Although rhetoric and citizenship have always informed one another, in the last century, rhetoricians have often written for more traditional academic audiences. There are good reasons for this, but I am increasingly interested in the important of rhetoric’s connections to citizenship beyond the academy. And I am increasingly committed to connecting my scholarly work to more public needs and interests. In my case, this includes writing for public audiences (such as the pieces linked below), engaging in public advocacy and social justice work, and popularizing research based ideas. My goal, ultimately, is to facilitate productive connections between rhetoric and the citizens it is supposed to serve.
In progress: What Rhetoric Can Teach Us About Donald J. Trump
Interview with Joel Heng Hartse for the Language U podcast. “Episode 4 – Conceding Composition with Ryan Skinnell.” Feb. 24, 2017.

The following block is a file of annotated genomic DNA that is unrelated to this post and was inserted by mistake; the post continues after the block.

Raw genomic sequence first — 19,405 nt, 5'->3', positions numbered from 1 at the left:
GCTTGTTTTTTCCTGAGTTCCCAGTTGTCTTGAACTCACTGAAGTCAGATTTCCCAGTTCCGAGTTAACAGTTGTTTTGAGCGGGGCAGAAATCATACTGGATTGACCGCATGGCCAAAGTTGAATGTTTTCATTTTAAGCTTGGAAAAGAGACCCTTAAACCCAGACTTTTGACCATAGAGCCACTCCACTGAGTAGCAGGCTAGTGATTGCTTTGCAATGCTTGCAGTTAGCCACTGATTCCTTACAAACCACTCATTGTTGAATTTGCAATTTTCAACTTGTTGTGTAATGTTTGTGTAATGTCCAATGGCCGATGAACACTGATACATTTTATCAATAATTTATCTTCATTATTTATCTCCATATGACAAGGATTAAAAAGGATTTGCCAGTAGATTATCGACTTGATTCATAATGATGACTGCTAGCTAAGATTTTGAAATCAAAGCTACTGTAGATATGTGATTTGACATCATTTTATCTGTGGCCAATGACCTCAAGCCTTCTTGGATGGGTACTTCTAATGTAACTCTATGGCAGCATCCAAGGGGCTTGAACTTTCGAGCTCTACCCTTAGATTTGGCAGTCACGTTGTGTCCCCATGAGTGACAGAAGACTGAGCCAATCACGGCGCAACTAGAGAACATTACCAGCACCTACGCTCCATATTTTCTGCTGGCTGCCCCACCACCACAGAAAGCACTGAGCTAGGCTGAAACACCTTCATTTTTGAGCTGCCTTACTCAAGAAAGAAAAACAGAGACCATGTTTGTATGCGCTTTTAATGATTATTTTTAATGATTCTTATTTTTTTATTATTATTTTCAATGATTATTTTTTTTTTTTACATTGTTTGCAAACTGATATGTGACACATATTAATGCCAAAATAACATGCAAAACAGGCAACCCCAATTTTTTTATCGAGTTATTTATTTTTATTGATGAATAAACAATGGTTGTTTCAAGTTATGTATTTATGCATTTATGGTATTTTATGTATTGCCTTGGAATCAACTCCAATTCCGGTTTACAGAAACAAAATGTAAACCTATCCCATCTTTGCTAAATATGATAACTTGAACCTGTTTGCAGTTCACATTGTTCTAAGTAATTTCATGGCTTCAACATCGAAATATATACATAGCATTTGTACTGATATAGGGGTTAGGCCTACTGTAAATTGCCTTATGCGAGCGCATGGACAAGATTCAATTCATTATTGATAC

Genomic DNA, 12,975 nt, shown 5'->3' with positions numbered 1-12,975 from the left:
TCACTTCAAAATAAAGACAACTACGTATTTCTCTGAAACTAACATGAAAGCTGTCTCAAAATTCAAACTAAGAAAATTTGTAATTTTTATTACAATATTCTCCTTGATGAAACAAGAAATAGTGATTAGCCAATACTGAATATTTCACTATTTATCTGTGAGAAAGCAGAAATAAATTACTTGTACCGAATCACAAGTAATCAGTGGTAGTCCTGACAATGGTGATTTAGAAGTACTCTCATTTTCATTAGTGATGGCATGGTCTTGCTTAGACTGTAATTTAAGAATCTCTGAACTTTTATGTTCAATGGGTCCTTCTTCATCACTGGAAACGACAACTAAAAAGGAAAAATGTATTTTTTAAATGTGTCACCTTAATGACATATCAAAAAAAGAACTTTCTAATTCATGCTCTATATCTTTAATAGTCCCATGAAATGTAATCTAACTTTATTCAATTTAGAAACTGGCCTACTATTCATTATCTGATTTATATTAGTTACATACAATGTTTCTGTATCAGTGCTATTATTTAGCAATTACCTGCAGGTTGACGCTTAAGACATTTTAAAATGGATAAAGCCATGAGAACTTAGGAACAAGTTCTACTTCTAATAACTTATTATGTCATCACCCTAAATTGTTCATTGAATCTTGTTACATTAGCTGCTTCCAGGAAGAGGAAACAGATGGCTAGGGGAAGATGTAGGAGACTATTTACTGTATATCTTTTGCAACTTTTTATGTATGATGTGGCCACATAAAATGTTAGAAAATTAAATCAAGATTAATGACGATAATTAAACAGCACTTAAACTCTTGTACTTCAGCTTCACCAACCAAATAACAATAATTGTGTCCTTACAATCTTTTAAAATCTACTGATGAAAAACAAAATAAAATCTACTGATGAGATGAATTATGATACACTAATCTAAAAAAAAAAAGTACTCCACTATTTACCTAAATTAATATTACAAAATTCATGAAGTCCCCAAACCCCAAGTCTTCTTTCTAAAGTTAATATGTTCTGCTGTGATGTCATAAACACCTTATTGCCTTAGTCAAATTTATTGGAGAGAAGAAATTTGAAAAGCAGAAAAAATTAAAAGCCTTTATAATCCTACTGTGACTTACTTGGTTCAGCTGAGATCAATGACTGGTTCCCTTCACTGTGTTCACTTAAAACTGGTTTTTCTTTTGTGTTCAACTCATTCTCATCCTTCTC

“The Timeless Wisdom of a Plagiarized Convention Speech.” The University Press of Colorado Blog. University Press of Colorado. 25 Oct. 2016.
“Why It Is Worth Reconsidering the Common Sense about Bureaucracy.” The University Press of Colorado Blog. University Press of Colorado. 08 Jun. 2016.
“Why Donald Trump’s Promises of Disaster Might be Part of His Appeal.” Ten Miles Square. The Washington Monthly. 31 Mar. 2016.